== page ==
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Homeland Security

23 August 2004

U.S. Outlines Steps for Protecting Southern Border Against Terrorism

Customs agency lists measures to enhance border security

The U.S. Customs and Border Protection (CBP) agency, a division of the Department of Homeland Security, has issued a fact sheet outlining steps recently implemented to protect the United States' southern border against possible terrorist threats.

These steps, according to CBP, are considered necessary to safeguard the U.S.-Mexican border during a period of increased risk as the U.S. presidential election approaches. The election will be held on November 2.

In its August 20 fact sheet, CBP said that "protective measures include intensified activities in the areas of passenger processing, cargo targeting and inspection, non-intrusive technology inspections" and other initiatives.

Following is the text of the CBP fact sheet, with further details:

(begin fact sheet)

Department of Homeland Security
Washington, D.C.

August 20, 2004

Fact Sheet: U.S. Customs and Border Protection -- Protecting Our Southern Border Against the Terrorist Threat

Washington, D.C. -- U.S. Customs and Border Protection (CBP) is the unified border agency within the Department of Homeland Security (DHS). CBP combined the inspectional workforces and broad border authorities of U.S. Customs, U.S. Immigration, Animal and Plant Health Inspection Service and the entire U.S. Border Patrol.

CBP includes more than 41,000 employees to manage, control and protect the nation's borders, at and between the official ports of entry. "U.S. Customs and Border Protection is addressing the terrorist threat nationwide," stated Commissioner Robert C. Bonner. "There have been concerns that terrorists will try to enter our country across our southern border. These reports are not new to U.S. Customs and Border Protection, and we have been preparing for the possibility and are taking appropriate actions to better secure our borders against the terrorist threat."

U.S. Customs and Border Protection has taken a number of steps to increase security across our borders during the "period of increased risk" leading up to the presidential election. These actions and initiatives include a broad range of strategies and defenses that CBP deploys in its anti-terror mission. CBP's protective measures include intensified activities in the areas of passenger processing, cargo targeting and inspection, non-intrusive technology inspections, as well as a number of initiatives to increase security along the U.S.-Mexico border.

In addition to the above critical actions:

CBP works with national intelligence agencies to share data on suspicious activity, and shares information with CBP personnel on the front lines. We are providing extensive anti-terrorism training to uniformed personnel, including specific mention of U.S.-Mexico border threats. CBP has also increased coordination and intelligence sharing with Mexican contacts through the Mexican Liaison Units on the southern borders. CBP's Office of Border Patrol is currently working closely with these units in response to information received and ongoing joint operations.

In conjunction with Immigration and Customs Enforcement's (ICE's) Anti-Smuggling Units and CBP's Office of Intelligence, CBP's Office of Border Patrol focuses its intelligence and surveillance operations on known smuggling operations that have previously trafficked aliens from significant interest countries, and develop operations to target and disrupt these especially high-interest smuggling activities.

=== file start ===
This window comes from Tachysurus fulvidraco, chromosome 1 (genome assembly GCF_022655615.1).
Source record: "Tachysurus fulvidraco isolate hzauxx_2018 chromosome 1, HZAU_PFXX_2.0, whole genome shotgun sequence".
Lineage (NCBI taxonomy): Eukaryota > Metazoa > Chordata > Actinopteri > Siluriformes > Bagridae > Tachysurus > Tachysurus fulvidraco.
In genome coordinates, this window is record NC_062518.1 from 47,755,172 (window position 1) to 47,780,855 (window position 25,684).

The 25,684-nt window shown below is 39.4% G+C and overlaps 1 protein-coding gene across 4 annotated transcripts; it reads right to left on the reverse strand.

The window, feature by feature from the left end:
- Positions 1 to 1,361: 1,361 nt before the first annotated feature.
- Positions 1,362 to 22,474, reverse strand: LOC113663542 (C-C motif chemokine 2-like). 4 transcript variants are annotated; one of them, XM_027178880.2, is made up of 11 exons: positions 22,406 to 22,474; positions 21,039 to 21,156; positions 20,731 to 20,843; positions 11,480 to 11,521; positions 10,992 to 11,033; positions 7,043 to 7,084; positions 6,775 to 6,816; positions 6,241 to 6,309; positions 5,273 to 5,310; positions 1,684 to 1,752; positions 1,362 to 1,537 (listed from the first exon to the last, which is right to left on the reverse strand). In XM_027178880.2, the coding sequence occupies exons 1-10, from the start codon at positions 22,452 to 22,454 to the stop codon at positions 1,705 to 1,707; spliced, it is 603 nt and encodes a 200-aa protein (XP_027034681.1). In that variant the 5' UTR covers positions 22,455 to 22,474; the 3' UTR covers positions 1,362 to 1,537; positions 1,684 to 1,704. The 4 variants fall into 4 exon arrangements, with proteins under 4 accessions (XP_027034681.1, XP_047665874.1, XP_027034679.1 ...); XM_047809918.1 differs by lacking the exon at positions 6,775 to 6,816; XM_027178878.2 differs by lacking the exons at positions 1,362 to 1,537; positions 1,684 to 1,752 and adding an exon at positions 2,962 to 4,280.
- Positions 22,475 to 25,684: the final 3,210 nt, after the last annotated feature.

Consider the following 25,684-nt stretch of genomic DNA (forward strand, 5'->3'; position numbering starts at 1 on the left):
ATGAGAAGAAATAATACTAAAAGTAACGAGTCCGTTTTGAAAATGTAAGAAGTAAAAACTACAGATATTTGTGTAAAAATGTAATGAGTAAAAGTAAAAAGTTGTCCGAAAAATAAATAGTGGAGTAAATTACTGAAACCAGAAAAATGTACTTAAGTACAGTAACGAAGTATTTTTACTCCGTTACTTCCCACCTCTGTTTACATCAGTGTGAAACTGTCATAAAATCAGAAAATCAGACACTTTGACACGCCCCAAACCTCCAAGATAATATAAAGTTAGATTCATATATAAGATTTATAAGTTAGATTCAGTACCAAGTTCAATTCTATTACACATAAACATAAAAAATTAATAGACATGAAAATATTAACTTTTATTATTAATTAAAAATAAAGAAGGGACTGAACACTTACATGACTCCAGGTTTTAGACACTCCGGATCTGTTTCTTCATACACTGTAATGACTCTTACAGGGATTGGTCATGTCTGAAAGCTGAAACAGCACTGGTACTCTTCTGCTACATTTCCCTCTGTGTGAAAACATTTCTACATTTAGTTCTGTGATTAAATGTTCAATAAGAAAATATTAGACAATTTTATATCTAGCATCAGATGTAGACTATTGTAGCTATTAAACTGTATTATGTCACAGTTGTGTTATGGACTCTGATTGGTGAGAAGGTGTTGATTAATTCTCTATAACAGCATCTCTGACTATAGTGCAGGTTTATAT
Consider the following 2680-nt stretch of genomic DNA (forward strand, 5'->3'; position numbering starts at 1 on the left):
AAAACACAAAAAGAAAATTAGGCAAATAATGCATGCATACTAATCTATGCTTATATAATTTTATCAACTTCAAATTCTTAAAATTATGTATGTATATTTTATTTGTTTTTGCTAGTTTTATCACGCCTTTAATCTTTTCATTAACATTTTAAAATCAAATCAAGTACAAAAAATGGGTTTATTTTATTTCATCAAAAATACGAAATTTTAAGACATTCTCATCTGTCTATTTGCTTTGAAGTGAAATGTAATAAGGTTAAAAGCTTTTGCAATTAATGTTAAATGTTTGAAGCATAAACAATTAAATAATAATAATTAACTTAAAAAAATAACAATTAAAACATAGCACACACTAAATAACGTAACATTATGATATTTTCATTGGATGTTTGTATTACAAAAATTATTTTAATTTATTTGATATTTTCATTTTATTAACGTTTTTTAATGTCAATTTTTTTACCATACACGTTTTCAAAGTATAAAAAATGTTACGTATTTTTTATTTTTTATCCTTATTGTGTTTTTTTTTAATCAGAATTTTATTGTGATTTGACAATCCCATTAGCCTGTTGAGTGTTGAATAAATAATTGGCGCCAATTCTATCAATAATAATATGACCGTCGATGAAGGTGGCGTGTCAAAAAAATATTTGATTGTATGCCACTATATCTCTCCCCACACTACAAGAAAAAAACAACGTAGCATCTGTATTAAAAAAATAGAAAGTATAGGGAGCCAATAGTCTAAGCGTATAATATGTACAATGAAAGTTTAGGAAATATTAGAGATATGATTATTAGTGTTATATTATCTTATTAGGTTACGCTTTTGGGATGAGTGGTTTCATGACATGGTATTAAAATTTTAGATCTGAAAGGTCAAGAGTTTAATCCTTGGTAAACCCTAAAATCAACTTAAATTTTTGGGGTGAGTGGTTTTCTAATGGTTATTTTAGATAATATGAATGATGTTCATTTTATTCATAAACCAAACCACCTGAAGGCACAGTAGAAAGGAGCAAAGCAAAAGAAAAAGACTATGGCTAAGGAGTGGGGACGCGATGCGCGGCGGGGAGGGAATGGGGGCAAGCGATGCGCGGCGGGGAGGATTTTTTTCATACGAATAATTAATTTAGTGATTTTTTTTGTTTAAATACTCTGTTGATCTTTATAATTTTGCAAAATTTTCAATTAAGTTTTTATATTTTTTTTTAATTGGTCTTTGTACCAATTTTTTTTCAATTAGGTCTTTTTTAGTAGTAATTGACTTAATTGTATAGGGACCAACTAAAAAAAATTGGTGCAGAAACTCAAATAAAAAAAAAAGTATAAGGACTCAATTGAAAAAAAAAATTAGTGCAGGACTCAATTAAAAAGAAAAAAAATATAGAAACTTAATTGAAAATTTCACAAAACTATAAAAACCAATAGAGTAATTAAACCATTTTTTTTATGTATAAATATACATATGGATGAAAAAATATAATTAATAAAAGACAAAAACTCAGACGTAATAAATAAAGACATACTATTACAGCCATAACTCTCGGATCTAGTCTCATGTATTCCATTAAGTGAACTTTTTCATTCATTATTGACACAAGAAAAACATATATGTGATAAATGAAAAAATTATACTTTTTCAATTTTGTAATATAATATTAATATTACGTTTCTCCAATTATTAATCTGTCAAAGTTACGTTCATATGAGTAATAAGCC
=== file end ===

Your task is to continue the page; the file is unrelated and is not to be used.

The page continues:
CBP provides referrals for criminal prosecutions for aliens possessing fraudulent documents, making false statements, or committing other immigration violations, where there is a suspicion of a connection of terrorism or other national security interest. Works with the FBI and ICE to improve response and feedback to border interdictions that involve individuals that potentially pose a risk for terrorism.

CBP uses two Unmanned Aerial Vehicles (UAVs) to support the Arizona Border Control Initiative.

U.S. Customs and Border Protection has reassigned 200 CBP Border Patrol Agents to the high-threat smuggling corridors of the Arizona-Mexico border. CBP is continuing deployments of special units including the Border Patrol Tactical Unit, Special Response Teams, and the Border Patrol Search Trauma and Rescue Team in these areas. U.S. Customs and Border Protection will maintain and expand coordinated, heightened security efforts under the Arizona Border Control Initiative (ABCI) to establish operational control over the weakest and most vulnerable area of our southwest border where more than 40 percent of illegal aliens are apprehended.

Conducts increased inspections of rail, truck and air cargo identified through CBP's Automated Targeting System to ensure that all high-risk cargo is subject to further examination. In addition, CBP is increasing the number of examinations utilizing large-scale non-intrusive inspection systems.

"U.S. Customs and Border Protection is addressing the terrorist threat 24 hours a day. We have a multi-layered approach that encompasses working with our foreign counterparts, employing intelligence, technology, advanced information in the field and the most professional and dedicated law enforcement workforce worldwide," Commissioner Bonner said. "We are aware of the terrorist threat and are evolving hourly to face it and keep America safe."

(end fact sheet)

(Distributed by the Bureau of International Information Programs, U.S. Department of State. Web site: http://usinfo.state.gov)

This page printed from: http://usinfo.state.gov/xarchives/display.html?p=washfile-english&y=2004&m=August&x=20040823170937GLnesnoM0.2022669&t=livefeeds/wf-latest.html

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